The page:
Astronomers have announced a new batch of discoveries of gravitational waves—ripples in space-time caused by cataclysmic cosmic events.

The haul consists of four mergers of black holes that were detected—but not disclosed—in 2017, including a hint of the largest such merger yet, which produced a black hole more than 80 times as massive as the sun.

The studies were posted on the website of the Laser Interferometer Gravitational-wave Observatory (LIGO) collaboration and appeared on the arXiv repository on December 3.

LIGO made the first historic detection of gravitational waves, from a black-hole merger, in 2015, and has reported a smattering of other wave-producing events since. The latest data release brings the total cache to 10 black-hole mergers, and the collision of two neutron stars. That event was also observed by a coterie of other instruments—from radio telescopes to space-based gamma-ray observatories—and helped to solve a slew of cosmic mysteries.

All 11 events were seen by LIGO’s two interferometers, in Louisiana and Washington State, and two of them were also seen by Virgo, the slightly less sensitive observatory in Italy.

The observatories had particularly striking series of successes in August 2017: in addition to the neutron stars, they saw four black-hole mergers that month. Virgo scored its first-ever detection on August 14, contributed data to the August 17 neutron-star search and then saw another merger on the August 18. “And then I was out of cigars,” says Jo van den Brand, a physicist at the National Institute for Nuclear and High-Energy Physics (Nikhef) in Amsterdam and the spokesperson for the Virgo Collaboration.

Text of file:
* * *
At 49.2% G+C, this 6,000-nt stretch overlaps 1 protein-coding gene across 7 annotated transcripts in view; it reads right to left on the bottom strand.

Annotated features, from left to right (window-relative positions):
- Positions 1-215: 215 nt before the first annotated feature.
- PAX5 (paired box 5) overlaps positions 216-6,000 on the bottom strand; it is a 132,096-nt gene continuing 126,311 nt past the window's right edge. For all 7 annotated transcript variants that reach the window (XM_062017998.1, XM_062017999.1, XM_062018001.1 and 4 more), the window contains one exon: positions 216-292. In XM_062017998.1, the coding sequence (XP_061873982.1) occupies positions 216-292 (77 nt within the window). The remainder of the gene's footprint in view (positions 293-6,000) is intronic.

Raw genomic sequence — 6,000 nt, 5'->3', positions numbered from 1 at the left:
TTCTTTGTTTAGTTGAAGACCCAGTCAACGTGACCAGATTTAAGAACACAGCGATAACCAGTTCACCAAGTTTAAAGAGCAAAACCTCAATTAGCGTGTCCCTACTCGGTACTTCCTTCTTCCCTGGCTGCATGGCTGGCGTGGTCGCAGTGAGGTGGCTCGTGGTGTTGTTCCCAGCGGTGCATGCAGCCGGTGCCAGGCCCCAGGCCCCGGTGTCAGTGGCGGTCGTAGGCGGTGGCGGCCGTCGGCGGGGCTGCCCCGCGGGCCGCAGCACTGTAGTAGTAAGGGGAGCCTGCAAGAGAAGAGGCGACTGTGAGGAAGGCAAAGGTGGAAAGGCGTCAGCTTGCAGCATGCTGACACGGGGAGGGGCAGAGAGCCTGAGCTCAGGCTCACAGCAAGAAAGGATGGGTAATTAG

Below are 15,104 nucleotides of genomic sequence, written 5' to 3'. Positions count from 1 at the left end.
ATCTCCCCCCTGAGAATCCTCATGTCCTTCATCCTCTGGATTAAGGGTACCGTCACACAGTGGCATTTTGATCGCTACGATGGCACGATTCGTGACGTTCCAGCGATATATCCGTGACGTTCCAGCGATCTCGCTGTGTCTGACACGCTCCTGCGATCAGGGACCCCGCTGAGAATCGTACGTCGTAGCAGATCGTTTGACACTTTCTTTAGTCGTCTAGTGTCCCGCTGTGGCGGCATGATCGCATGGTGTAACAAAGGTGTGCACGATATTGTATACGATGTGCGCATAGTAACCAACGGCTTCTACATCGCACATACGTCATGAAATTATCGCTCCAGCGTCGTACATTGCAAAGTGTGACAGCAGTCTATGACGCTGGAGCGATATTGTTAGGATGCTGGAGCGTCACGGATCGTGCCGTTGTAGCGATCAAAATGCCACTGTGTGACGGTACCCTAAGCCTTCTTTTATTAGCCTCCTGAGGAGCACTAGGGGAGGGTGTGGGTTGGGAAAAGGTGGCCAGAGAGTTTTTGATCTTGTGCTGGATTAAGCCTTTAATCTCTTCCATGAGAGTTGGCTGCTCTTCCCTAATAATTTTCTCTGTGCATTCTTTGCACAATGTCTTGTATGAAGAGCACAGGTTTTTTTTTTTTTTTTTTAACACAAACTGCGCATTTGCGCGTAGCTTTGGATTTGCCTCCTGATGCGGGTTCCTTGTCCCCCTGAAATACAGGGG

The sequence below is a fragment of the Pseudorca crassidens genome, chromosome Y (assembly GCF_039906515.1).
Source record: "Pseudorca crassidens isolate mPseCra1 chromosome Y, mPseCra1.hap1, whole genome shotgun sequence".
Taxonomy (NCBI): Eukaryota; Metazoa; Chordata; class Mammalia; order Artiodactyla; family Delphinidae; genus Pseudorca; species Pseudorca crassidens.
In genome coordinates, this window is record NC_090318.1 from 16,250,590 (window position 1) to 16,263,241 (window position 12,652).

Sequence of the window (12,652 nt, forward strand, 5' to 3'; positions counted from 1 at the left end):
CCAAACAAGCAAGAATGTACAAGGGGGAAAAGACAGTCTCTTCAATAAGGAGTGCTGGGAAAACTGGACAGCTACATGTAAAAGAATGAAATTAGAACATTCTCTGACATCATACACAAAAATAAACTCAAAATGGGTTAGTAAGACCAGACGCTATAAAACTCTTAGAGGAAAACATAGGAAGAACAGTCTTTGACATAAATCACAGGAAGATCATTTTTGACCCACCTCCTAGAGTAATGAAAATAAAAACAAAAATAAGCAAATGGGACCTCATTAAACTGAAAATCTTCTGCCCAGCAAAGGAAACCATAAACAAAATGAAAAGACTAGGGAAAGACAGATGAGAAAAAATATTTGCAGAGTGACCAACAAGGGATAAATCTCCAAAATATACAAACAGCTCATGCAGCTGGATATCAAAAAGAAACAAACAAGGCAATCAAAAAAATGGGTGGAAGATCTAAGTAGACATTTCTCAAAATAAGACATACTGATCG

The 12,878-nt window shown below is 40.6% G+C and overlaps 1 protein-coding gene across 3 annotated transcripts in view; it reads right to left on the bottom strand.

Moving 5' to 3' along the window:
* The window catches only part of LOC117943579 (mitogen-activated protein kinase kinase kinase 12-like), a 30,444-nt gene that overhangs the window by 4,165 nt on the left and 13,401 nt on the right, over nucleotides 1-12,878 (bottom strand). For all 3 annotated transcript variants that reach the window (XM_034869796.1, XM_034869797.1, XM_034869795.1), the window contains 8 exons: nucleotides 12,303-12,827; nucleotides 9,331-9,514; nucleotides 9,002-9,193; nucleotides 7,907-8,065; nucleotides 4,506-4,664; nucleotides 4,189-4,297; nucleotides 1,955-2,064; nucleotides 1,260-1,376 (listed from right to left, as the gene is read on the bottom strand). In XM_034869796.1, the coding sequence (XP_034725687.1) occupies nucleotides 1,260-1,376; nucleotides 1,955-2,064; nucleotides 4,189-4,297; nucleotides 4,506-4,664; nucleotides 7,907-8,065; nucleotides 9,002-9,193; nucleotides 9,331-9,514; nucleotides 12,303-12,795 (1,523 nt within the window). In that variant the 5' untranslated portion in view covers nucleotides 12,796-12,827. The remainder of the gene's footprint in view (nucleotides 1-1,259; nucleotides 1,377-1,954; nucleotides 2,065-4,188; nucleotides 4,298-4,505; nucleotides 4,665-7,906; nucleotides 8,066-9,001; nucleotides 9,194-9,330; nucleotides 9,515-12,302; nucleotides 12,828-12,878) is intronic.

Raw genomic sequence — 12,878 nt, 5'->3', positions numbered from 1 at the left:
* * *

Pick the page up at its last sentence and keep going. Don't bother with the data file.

To put together the catalogue, the international LIGO-Virgo collaboration reanalyzed data from the events that it detected in real time in its first run, in 2015 and early 2016, and in the second one, which started in late 2016 and finished in 2017.

In particular, improved data-analysis techniques have enabled the team to reclassify an event from October 2015—less than one month after LIGO’s first detection on September 14—as a bona fide black-hole merger. Previously, they had only described it as a “candidate” event.

The group also performed an “off-line” analysis and found events that had not been spotted before. “We decided to wait until the off-line analysis is finished, and to publish all the black holes in one go,” says Karsten Danzmann, a physicist at the Max Planck Institute for Gravitational Physics in Hanover, Germany.

The off-line findings included the 80-solar-mass monster, dubbed GW170729 according to its date. It was detected with a lower level of confidence than the others, but the team still decided to include it in the catalogue. “GW170729 still is most likely a real event,” says Cole Miler, an astrophysicist of the University of Maryland in College Park who is not part of the collaboration.

In addition to the 11 events, the catalogue discloses for the first time more than a dozen “marginal” triggers. These are events recorded by at least two interferometers recorded a signal, but that do not have enough confidence to qualify as a probable astrophysical event.

A change in the LIGO-Virgo procedures relaxes the standards for what the collaboration calls an event and for what will disclose in real-time. Miller says that this could be good for the rest of the astronomy community. “It means that there will be more chances for them to do follow-ups.”

The team rushed to finish up this work so that it could focus its energy on the third observing run, due to start in March 2019, van den Brand says. Since September 2017, the three detectors have been under construction for upgrades that should roughly double their overall sensitivity. This means that the volume they monitor—and the frequency of their detections — should increase by a factor of eight.

This article is reproduced with permission and was first published on December 4, 2018.